There are different kinds of waiting games that writer’s play and none of them are fun. Well, for me most are painful, mixed occasionally with moments of pleasure, but not fun. Definitely not fun. What do writer’s wait for? Here’s four to start with.
- a response from an editor -This is painful because it means potential rejection and the more neurotic you are the more you focus on this part. Raise your hand if you are in the more rather than less. Also it creates more anxiety the longer it goes on and it can take weeks, months, and yes, sometimes years for them to get back to you. Some never get back to you. Some get back to you with foul language in a long letter with a large coffee stain on the center of it. Okay that only happened once. What’s good about waiting for a response? Your work is being considered and there are short bouts of hope. Hope, hope, hope. Got to have hope.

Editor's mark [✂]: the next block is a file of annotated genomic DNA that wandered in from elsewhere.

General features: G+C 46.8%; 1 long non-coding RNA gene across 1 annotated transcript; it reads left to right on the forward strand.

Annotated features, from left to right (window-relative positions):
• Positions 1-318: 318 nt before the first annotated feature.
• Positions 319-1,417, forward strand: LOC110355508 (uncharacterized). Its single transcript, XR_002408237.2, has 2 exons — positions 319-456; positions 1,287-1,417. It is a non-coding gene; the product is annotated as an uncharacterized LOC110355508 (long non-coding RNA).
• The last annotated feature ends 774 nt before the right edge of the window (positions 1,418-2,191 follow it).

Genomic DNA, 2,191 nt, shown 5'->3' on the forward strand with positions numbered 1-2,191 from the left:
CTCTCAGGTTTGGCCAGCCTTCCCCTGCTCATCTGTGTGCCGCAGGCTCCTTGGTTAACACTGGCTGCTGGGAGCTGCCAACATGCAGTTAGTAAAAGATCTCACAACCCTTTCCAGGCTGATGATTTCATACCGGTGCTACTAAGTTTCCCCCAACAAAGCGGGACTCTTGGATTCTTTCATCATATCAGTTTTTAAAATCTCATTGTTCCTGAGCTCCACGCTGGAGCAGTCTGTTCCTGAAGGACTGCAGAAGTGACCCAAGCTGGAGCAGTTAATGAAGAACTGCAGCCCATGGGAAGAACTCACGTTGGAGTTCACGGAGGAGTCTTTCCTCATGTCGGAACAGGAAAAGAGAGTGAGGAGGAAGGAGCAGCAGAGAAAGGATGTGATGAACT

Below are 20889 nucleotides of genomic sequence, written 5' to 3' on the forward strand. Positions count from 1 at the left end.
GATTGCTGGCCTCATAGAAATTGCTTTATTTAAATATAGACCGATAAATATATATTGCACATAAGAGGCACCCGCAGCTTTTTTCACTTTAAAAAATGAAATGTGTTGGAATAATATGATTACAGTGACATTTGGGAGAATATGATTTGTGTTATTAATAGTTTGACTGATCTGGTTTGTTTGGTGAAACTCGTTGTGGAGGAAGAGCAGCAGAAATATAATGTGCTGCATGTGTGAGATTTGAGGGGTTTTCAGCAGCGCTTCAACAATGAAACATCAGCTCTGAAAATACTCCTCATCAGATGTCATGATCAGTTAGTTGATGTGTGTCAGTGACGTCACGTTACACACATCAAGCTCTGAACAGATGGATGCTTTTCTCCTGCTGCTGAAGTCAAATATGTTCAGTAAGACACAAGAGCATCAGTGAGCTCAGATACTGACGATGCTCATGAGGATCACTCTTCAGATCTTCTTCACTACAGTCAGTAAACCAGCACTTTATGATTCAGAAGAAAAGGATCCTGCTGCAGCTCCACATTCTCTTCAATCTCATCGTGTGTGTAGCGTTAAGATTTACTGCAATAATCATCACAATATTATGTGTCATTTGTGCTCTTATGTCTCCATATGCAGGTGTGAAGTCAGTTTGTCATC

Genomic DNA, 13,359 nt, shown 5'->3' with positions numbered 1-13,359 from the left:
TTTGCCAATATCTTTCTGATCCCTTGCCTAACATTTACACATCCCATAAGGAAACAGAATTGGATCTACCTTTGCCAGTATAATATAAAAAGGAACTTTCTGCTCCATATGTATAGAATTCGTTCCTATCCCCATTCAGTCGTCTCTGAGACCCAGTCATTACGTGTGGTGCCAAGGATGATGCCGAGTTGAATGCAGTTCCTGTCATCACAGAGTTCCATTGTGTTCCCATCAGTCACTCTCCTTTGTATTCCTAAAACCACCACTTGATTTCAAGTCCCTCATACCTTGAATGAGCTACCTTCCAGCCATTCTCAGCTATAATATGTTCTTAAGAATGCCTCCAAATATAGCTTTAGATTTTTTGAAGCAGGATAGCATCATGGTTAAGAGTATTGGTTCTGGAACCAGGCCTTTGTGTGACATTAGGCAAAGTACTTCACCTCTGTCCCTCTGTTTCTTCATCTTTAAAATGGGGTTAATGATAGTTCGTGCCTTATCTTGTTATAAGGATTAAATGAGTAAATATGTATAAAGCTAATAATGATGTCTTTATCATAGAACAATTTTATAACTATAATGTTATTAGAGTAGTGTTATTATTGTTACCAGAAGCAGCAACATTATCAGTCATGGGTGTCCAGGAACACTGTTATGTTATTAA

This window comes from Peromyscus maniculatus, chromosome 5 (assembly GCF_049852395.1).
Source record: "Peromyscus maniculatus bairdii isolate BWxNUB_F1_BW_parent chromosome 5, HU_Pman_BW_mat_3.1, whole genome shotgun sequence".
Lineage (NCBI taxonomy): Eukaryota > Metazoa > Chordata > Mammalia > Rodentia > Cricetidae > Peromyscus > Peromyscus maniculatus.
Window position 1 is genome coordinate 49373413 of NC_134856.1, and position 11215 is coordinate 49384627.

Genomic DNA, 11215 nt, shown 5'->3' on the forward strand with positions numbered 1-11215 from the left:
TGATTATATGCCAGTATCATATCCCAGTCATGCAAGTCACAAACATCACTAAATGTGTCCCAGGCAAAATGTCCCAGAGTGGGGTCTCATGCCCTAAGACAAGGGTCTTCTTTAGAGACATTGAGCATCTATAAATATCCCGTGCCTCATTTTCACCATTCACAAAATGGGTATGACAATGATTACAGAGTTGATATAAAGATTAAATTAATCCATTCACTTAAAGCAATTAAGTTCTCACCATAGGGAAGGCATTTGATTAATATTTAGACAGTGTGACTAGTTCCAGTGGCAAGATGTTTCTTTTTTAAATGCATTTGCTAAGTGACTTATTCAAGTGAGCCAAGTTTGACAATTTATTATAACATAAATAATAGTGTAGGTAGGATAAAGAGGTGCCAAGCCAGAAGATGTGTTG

- a response from an agent – see editor above. This one holds even if the agent is your agent. Actually it’s worse in some ways if it’s your agent because they’re supposed to be responsive to you. How many emails should it take to get your agent to respond? How long should you have to wait? One day? One week? One month? One year? Should you ever call? Can you text? How about face time? Is it okay to visit the office? Mind you I don’t have the answers to these questions. I use to, but then all my answers were proved wrong. I will say though, that stalking is right out wrong. If you’re at that point you should probably be looking for another agent.
- a response from a reader of your manuscript. If it’s a friend, partner, spouse, writer’s group colleague, or family member, and you’ve given them a time limit (reasonable, be reasonable!), and they’re kind (only ask them if they’re kind), then waiting should be shorter and easier. It helps if they’ve read your manuscripts before – or any manuscript before and it helps if they owe you money.
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